Lulu is a fascinating character and whether or not we sympathise with her despite her wicked and manipulative ways is questionable. Within the opera she’s all things to all men – each male character calls her by a different name – and before we even meet her she’s described as a snake. In fact none of the characters in this opera are particularly likeable, and you could see that as being because Lulu brings out the worst in them or think of her as simply the most developed of this unsavoury bunch. Her story has a neat and unfortunate symmetry: in the first half of the opera she climbs the social ladder and in the second she descends it, culminating in her death at the hands of Jack the Ripper. Berg reflects this symmetry in various ways, including having singers whose characters Lulu kills off come back in other roles, taking revenge by proxy. Musical symmetry is at its most intense in the central Filmmusik section – a film is shown in the middle of the opera, depicting Lulu’s arrest, trial, imprisonment, scheming and escape – which is palindromic, i.e. the second half is the same as the first in reverse.

This symmetry is incorporated into Wolfthal’s paraphrase. The Filmmusik sits in the middle, flanked on either side by Alwa (the male lead)’s love music, which in both instances is interrupted by the Ragtime music. The paraphrase begins with a variation on the music heard when Lulu first appears and ends with a section from the Lied der Lulu that sets the line, “I have never tried to appear anything other than that what I am taken for, and no one has ever taken me for anything other than what I am.” An extraordinary text, given the way Lulu’s manipulation of others is the very thing that creates the conditions for her abuse by them.

Wolfthal decided which bits of the opera to transcribe by trying them out at the piano and seeing what would work – and it was by this process that he ended up with lots of Alwa’s music. So Lulu Fantasy became partly a portrait of Alwa, which is uncannily fitting since Alwa is a composer (he is also viewed by many as Berg’s means of inserting his own point of view into the opera). The Ragtime music is written by Alwa for Lulu, and the way Wolfthal features it in this paraphrase gives it much more weight than when we hear it – briefly and in the background – in the opera. Wolfthal is American and when I talked the piece through with him he told me that among Berg’s possessions was a book on how to write Ragtime music – so Wolfthal’s foregrounding of the ‘Rag’ (“the real American folksong,” as Ira Gershwin had it) makes Lulu Fantasy in some ways a particularly American paraphrase. Another way in which this is so is that in moving from one section to another Wolfthal often uses metric modulation (where one rhythm and meter slips seamlessly into another), recalling the great American composer Elliott Carter, to whom Lulu Fantasy is dedicated.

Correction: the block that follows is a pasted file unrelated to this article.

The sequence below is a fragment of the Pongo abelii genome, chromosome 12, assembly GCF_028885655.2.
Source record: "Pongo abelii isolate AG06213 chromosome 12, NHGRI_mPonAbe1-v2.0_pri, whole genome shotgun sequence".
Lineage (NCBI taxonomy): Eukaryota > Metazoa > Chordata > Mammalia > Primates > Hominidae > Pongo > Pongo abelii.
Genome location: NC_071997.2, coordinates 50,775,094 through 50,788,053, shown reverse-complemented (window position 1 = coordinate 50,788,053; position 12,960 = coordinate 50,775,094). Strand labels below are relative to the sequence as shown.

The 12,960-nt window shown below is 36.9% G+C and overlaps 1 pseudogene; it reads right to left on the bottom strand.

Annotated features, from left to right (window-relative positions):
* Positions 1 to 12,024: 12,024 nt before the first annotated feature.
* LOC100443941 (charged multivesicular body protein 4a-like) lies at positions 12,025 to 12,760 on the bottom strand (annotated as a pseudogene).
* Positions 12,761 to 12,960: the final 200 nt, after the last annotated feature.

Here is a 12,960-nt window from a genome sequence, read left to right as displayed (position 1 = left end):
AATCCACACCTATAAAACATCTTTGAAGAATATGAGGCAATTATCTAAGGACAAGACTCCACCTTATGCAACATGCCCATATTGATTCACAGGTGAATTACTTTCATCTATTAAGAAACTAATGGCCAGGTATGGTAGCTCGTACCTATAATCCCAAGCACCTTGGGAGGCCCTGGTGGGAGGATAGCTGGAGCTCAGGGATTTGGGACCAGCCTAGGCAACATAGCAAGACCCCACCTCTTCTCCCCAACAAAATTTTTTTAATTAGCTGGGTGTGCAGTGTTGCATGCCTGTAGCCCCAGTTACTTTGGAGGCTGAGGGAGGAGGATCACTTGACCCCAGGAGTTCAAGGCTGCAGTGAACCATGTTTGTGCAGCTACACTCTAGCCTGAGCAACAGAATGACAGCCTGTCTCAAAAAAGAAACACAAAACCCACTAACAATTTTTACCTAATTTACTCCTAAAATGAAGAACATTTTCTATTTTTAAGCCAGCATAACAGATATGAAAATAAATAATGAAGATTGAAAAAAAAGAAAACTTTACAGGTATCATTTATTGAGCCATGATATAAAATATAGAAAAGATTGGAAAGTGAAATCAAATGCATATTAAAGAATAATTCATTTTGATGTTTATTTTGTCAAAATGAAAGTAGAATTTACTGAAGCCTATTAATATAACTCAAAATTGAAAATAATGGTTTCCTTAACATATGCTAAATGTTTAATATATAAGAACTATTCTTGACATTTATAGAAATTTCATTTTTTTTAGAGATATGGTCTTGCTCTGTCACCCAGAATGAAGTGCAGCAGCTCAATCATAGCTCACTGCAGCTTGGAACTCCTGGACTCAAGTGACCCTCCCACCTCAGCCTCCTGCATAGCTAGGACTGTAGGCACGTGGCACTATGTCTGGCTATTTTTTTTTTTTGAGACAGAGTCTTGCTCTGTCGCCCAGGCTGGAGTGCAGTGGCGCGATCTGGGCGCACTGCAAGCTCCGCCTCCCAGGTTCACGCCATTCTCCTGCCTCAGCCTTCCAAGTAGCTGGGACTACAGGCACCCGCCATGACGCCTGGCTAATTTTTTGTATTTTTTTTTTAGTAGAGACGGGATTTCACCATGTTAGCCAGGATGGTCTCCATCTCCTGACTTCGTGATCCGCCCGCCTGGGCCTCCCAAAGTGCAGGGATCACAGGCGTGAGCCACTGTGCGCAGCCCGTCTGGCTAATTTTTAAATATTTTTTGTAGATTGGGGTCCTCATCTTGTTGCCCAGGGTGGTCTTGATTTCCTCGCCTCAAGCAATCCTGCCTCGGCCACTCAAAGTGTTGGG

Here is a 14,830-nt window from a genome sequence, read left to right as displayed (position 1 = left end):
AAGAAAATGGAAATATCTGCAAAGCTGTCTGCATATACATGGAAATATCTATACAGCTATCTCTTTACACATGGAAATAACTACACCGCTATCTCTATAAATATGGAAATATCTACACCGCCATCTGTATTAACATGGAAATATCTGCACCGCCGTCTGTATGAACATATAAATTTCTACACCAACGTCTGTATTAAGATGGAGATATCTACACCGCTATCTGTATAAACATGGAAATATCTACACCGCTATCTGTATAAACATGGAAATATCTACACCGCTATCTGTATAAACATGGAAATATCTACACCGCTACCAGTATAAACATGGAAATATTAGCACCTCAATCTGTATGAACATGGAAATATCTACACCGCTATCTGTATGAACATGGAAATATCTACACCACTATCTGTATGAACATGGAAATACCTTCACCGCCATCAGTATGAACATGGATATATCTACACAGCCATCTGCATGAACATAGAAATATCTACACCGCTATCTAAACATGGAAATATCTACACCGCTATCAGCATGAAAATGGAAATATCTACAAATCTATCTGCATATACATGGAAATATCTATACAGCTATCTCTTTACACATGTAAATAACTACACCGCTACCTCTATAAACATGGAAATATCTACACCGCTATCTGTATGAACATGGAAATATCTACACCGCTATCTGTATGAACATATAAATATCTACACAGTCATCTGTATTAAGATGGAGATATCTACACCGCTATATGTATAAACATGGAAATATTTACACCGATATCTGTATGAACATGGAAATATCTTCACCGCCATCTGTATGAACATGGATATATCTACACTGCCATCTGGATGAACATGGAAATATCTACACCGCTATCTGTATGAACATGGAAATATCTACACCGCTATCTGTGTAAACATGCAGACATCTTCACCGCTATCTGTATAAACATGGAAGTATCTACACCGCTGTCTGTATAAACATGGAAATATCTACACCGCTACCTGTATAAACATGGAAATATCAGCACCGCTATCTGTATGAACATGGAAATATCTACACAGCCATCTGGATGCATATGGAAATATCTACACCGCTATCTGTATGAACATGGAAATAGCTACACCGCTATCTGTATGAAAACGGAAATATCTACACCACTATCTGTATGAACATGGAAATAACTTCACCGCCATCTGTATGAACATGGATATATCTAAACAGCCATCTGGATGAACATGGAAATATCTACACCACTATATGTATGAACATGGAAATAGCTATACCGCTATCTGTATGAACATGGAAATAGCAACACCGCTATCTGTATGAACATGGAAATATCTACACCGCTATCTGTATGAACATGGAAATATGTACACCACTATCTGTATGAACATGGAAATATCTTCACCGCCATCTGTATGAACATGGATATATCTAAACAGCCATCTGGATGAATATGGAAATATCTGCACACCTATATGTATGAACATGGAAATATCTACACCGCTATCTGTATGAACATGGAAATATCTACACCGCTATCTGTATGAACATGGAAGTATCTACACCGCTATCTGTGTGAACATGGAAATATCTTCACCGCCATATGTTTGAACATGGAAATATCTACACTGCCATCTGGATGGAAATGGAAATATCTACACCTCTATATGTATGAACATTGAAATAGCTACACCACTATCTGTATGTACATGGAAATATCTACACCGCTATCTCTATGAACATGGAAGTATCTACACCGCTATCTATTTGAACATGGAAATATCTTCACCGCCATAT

I was very grateful to the City of London Festival who allowed me to programme this work. It seemed a particularly apt if slightly sinister place to play it, only a mile or so from Whitechapel, where Jack the Ripper’s murders – including his fictional one of Lulu, presumably – occurred.

Victorian-era Whitechapel